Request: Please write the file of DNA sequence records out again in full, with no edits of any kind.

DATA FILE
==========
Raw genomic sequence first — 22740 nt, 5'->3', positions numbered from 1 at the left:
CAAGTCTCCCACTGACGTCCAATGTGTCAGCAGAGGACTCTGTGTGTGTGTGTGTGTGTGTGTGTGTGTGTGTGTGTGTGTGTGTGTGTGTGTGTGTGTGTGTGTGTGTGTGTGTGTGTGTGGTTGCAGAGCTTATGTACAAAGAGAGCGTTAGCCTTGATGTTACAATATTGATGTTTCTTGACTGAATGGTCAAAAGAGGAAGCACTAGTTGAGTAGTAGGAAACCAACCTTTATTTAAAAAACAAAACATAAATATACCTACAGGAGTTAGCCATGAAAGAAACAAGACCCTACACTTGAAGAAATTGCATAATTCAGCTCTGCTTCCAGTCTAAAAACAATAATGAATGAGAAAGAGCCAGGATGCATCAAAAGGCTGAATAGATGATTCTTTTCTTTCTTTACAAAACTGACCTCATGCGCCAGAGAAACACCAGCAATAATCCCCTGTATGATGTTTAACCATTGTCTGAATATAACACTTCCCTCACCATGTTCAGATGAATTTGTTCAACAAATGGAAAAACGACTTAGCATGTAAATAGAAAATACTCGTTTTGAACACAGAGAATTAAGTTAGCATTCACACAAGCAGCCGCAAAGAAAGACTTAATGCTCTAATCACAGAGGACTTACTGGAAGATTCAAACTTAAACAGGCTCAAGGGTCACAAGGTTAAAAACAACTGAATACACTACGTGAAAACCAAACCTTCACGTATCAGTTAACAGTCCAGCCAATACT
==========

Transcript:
Raw genomic sequence first — 22740 nt, 5'->3', positions numbered from 1 at the left:
CAAGTCTCCCACTGACGTCCAATGTGTCAGCAGAGGACTCTGTGTGTGTGTGTGTGTGTGTGTGTGTGTGTGTGTGTGTGTGTGTGTGTGTGTGTGTGTGTGTGTGTGTGTGTGTGTGTGTGGTTGCAGAGCTTATGTACAAAGAGAGCGTTAGCCTTGATGTTACAATATTGATGTTTCTTGACTGAATGGTCAAAAGAGGAAGCACTAGTTGAGTAGTAGGAAACCAACCTTTATTTAAAAAACAAAACATAAATATACCTACAGGAGTTAGCCATGAAAGAAACAAGACCCTACACTTGAAGAAATTGCATAATTCAGCTCTGCTTCCAGTCTAAAAACAATAATGAATGAGAAAGAGCCAGGATGCATCAAAAGGCTGAATAGATGATTCTTTTCTTTCTTTACAAAACTGACCTCATGCGCCAGAGAAACACCAGCAATAATCCCCTGTATGATGTTTAACCATTGTCTGAATATAACACTTCCCTCACCATGTTCAGATGAATTTGTTCAACAAATGGAAAAACGACTTAGCATGTAAATAGAAAATACTCGTTTTGAACACAGAGAATTAAGTTAGCATTCACACAAGCAGCCGCAAAGAAAGACTTAATGCTCTAATCACAGAGGACTTACTGGAAGATTCAAACTTAAACAGGCTCAAGGGTCACAAGGTTAAAAACAACTGAATACACTACGTGAAAACCAAACCTTCACGTATCAGTTAACAGTCCAGCCAATACT